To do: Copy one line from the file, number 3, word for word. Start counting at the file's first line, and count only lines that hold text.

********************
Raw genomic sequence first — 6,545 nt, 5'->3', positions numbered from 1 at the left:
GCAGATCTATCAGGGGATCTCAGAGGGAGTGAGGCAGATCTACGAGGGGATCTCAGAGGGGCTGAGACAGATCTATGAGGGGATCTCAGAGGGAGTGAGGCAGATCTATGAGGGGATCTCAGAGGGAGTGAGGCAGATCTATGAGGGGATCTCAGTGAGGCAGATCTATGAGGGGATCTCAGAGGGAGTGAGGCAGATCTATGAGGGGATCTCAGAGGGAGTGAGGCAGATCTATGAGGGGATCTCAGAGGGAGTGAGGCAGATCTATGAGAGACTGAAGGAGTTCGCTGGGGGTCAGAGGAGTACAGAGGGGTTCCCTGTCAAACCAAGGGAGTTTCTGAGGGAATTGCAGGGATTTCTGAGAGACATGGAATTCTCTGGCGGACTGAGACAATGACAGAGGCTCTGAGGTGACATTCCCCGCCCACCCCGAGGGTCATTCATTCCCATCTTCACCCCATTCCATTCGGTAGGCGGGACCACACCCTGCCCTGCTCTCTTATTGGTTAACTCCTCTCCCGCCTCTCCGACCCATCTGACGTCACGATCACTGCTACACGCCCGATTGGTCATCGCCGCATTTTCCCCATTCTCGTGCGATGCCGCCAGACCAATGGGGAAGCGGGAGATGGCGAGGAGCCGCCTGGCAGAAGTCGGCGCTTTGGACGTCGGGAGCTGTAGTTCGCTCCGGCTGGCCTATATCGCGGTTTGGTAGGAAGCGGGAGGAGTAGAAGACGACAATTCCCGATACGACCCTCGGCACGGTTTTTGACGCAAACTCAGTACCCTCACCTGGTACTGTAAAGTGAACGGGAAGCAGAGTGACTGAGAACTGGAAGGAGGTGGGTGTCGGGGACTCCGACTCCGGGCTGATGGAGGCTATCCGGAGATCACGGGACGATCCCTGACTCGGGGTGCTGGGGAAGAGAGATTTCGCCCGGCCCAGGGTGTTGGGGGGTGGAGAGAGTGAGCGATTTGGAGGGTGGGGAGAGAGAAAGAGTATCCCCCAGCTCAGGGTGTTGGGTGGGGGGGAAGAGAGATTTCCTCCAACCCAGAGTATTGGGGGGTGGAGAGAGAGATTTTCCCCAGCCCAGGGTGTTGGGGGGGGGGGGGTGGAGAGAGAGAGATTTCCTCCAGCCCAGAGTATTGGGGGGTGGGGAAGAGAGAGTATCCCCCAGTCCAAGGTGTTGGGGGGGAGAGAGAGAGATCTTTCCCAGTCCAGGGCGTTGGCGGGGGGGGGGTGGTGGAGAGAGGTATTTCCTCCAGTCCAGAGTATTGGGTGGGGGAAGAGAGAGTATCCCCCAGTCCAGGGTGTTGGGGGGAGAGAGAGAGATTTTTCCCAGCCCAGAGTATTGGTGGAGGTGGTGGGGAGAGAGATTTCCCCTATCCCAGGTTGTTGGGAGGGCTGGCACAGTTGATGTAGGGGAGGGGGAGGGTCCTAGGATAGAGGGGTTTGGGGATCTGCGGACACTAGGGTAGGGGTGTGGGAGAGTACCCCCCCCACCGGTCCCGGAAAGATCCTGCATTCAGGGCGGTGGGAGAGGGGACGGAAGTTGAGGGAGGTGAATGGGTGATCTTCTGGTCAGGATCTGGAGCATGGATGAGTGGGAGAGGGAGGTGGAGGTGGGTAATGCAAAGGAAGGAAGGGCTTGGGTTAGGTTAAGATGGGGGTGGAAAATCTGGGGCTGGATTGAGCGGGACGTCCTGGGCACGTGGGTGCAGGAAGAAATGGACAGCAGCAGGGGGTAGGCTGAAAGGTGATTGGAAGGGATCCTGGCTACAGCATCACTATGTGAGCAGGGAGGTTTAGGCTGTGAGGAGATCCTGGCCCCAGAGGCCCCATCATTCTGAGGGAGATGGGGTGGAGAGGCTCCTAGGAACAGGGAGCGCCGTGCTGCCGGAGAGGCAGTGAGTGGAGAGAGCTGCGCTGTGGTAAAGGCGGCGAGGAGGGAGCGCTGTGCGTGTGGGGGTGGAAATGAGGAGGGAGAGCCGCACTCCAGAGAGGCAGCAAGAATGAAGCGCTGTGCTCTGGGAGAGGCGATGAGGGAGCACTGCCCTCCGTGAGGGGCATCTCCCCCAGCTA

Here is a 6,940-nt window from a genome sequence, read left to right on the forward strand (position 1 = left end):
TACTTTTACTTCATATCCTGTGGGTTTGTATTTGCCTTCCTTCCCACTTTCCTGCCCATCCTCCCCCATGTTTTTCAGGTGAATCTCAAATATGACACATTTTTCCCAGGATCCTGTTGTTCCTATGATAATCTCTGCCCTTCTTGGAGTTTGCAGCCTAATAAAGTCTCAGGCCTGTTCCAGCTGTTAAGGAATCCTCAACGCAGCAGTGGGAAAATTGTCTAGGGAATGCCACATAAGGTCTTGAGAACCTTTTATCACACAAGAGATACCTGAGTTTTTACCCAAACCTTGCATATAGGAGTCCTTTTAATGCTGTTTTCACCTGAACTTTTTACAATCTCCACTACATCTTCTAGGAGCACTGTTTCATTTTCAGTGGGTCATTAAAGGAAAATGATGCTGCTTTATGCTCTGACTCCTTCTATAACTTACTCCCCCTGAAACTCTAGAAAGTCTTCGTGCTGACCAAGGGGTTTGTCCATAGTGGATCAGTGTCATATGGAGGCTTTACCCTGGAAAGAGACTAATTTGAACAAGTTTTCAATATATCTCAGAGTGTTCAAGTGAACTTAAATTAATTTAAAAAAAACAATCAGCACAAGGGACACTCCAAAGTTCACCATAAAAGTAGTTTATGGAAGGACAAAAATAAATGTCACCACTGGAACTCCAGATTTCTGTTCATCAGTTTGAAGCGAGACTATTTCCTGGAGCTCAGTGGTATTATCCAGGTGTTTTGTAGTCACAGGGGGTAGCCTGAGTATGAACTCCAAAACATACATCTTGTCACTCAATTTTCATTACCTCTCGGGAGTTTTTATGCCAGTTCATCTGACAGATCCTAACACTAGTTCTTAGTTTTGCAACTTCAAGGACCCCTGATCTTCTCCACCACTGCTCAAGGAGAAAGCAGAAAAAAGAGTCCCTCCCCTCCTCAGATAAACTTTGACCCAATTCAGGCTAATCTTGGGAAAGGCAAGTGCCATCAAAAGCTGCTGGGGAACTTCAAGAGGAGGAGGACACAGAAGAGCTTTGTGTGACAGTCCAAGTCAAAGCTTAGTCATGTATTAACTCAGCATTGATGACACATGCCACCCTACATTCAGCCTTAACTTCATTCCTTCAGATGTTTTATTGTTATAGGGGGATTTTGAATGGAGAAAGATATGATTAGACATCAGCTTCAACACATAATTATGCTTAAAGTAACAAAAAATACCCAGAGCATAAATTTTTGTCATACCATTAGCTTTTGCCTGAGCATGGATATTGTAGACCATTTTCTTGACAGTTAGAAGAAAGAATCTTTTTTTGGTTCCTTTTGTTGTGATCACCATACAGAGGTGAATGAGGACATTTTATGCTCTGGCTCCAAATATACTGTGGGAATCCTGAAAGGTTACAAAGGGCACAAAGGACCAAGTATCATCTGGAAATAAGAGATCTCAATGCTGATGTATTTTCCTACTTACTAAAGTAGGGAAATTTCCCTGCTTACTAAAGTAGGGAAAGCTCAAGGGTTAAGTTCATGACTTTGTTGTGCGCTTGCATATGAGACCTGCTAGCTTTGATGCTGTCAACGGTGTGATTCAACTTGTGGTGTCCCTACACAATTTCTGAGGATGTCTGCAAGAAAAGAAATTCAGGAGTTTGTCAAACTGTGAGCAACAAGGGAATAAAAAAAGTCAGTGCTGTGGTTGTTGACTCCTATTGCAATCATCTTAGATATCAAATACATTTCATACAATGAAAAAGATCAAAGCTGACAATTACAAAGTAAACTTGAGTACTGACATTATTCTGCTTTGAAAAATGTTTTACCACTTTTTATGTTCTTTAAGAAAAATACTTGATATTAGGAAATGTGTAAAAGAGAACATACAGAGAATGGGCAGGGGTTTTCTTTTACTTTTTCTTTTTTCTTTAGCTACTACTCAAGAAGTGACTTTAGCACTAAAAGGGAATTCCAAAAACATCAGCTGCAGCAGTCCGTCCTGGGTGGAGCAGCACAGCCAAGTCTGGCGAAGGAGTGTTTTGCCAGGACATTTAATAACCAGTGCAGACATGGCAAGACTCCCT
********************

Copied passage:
Here is a 6,940-nt window from a genome sequence, read left to right on the forward strand (position 1 = left end):